Being as replacing my avigo motor has been a pain to research I'm going to post the info I find to make life easier for other motor noobs.
Perhaps it's not that common knowlege what the "pitch" of a gear is, or how it's worked out. So here's a nice quick tutorial on how to work out what pitch your gears are
Firstly: the pitch of a gear can (in a very round about sort of way) be thought of as how small the the teeth on the gear are.
A better way to explain it would be as the number of teeth on the gear divided by the diameter of the gear.
So, an example...
Say I have a gear that I found in a parts bag, down the side of a sofa or some other unlikely place, and I didn't know what pitch it was. Here's what I'd have to do:
Firstly, I'd need to know how many teeth it had on it. If it wasn't stamped on the side, I'd have to count them; using a fine marker pen to put a dot on the side of each tooth as I counted it, as to not loose track of which teeth I had counted, and which teeth I had not. Lets say it has 33 teeth.
The next thing I'd need would be the diameter of the gear. Now, this next bit is important! The diameter of the gear is not measured from the ends of the teeth, it's measured from the gaps between them. Pitch of a gear is strictly measured half-way up the tooth profile.
Because the majority of RC cars use imperial pitch, I'll want to measure the diameter in inches.
Now, I'd used a digital caliper to measure my imaginary pinion gear. But if you don't have one: a good steel rule will do the job well enough, as long as you have a sharp eye. Or perhaps a freind with a sharp eye.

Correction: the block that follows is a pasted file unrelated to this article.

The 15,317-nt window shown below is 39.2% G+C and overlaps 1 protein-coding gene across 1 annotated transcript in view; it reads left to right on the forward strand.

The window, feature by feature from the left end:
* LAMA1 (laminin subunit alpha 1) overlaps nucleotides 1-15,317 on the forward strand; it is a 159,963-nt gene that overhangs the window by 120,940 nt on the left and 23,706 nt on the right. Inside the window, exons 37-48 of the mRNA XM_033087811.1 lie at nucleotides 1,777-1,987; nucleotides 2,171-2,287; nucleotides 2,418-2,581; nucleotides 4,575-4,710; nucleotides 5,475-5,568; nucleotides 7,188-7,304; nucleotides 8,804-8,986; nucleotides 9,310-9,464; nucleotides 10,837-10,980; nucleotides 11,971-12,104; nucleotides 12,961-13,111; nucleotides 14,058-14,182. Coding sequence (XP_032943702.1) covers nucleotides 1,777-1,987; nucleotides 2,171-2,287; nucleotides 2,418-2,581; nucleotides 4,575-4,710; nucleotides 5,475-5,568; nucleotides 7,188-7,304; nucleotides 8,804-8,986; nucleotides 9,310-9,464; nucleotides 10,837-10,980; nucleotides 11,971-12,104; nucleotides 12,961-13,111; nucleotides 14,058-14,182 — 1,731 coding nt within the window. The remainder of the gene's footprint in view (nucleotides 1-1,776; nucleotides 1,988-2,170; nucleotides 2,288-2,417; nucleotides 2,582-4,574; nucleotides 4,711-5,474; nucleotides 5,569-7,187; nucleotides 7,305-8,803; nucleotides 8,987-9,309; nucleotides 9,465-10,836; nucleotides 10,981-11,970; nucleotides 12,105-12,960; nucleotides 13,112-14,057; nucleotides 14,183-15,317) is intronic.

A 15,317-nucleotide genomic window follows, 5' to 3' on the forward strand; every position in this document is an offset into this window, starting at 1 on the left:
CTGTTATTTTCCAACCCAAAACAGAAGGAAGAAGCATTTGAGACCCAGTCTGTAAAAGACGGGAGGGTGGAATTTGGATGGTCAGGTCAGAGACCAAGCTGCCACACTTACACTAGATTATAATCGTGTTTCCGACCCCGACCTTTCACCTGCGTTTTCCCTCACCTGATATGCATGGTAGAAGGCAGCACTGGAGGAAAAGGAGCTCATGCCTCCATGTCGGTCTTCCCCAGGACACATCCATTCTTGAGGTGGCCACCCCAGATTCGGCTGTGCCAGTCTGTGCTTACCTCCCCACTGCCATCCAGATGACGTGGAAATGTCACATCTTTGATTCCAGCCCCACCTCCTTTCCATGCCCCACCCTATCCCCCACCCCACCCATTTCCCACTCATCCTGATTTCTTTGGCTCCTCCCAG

So let's say my imaginary pinion gear turned out to have a diameter of 0.515 inches. To work out the pitch is a nice easy calculation, and it would go a little something like this:
number of teeth / diameter of gear = pitch
33/0.515 = 64.077669902912621359223300970874dp
So, I can tell that my gear is near as dammit 64dp. The 0.7766 etc difference between my answer and 64dp can be attributed to engineering tollerances and error in my measurements.
If you're using a steel rule rather than a digital caliper to measure your diameter, you should expect your answer to be further out from mine.
Measuring my pinion gear with a steel rule would have probably given me diameter of 0.5 inches, and therefore a pitch of 66. But because the following are the most common pitches used in RC cars: 64dp, 48dp and 32dp I can pretty much assume that my pinion must have a pitch of 64dp.
Hopefully all of that's helpful to someone.